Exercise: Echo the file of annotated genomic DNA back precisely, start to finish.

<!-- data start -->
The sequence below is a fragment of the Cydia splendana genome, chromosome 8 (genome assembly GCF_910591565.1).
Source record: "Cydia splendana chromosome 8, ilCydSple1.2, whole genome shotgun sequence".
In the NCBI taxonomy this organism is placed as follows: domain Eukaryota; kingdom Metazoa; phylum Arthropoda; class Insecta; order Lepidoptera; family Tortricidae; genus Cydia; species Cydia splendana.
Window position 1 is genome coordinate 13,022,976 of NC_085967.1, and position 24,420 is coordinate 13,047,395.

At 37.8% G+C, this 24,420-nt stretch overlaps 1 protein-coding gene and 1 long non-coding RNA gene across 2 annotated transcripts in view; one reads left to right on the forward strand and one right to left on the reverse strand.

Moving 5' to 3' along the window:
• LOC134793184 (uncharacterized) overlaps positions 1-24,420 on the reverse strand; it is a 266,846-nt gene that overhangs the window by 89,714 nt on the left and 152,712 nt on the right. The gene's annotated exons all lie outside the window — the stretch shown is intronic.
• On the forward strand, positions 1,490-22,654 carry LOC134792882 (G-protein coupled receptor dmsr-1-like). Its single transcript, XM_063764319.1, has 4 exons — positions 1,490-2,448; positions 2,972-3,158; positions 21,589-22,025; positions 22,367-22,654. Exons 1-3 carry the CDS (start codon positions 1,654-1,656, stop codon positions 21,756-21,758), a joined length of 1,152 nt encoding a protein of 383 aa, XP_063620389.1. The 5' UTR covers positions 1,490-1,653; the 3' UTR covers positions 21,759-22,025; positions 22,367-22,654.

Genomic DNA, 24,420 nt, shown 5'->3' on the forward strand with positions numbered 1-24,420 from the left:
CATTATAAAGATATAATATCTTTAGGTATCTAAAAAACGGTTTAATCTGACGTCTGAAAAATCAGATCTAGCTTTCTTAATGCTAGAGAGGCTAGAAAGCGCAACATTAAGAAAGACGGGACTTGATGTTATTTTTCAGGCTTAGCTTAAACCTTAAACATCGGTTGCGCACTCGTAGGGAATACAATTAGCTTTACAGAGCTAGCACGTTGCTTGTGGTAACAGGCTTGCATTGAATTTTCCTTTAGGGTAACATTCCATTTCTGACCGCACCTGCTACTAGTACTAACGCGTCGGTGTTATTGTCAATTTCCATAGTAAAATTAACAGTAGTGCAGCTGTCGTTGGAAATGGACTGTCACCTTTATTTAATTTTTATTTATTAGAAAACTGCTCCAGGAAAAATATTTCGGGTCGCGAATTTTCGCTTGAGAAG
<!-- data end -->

The sequence below is a fragment of the Cydia splendana genome, chromosome 8 (genome assembly GCF_910591565.1).
Source record: "Cydia splendana chromosome 8, ilCydSple1.2, whole genome shotgun sequence".
In the NCBI taxonomy this organism is placed as follows: domain Eukaryota; kingdom Metazoa; phylum Arthropoda; class Insecta; order Lepidoptera; family Tortricidae; genus Cydia; species Cydia splendana.
Window position 1 is genome coordinate 13,022,976 of NC_085967.1, and position 24,420 is coordinate 13,047,395.

At 37.8% G+C, this 24,420-nt stretch overlaps 1 protein-coding gene and 1 long non-coding RNA gene across 2 annotated transcripts in view; one reads left to right on the forward strand and one right to left on the reverse strand.

Moving 5' to 3' along the window:
• LOC134793184 (uncharacterized) overlaps positions 1-24,420 on the reverse strand; it is a 266,846-nt gene that overhangs the window by 89,714 nt on the left and 152,712 nt on the right. The gene's annotated exons all lie outside the window — the stretch shown is intronic.
• On the forward strand, positions 1,490-22,654 carry LOC134792882 (G-protein coupled receptor dmsr-1-like). Its single transcript, XM_063764319.1, has 4 exons — positions 1,490-2,448; positions 2,972-3,158; positions 21,589-22,025; positions 22,367-22,654. Exons 1-3 carry the CDS (start codon positions 1,654-1,656, stop codon positions 21,756-21,758), a joined length of 1,152 nt encoding a protein of 383 aa, XP_063620389.1. The 5' UTR covers positions 1,490-1,653; the 3' UTR covers positions 21,759-22,025; positions 22,367-22,654.

Genomic DNA, 24,420 nt, shown 5'->3' on the forward strand with positions numbered 1-24,420 from the left:
CATTATAAAGATATAATATCTTTAGGTATCTAAAAAACGGTTTAATCTGACGTCTGAAAAATCAGATCTAGCTTTCTTAATGCTAGAGAGGCTAGAAAGCGCAACATTAAGAAAGACGGGACTTGATGTTATTTTTCAGGCTTAGCTTAAACCTTAAACATCGGTTGCGCACTCGTAGGGAATACAATTAGCTTTACAGAGCTAGCACGTTGCTTGTGGTAACAGGCTTGCATTGAATTTTCCTTTAGGGTAACATTCCATTTCTGACCGCACCTGCTACTAGTACTAACGCGTCGGTGTTATTGTCAATTTCCATAGTAAAATTAACAGTAGTGCAGCTGTCGTTGGAAATGGACTGTCACCTTTATTTAATTTTTATTTATTAGAAAACTGCTCCAGGAAAAATATTTCGGGTCGCGAATTTTCGCTTGAGAAG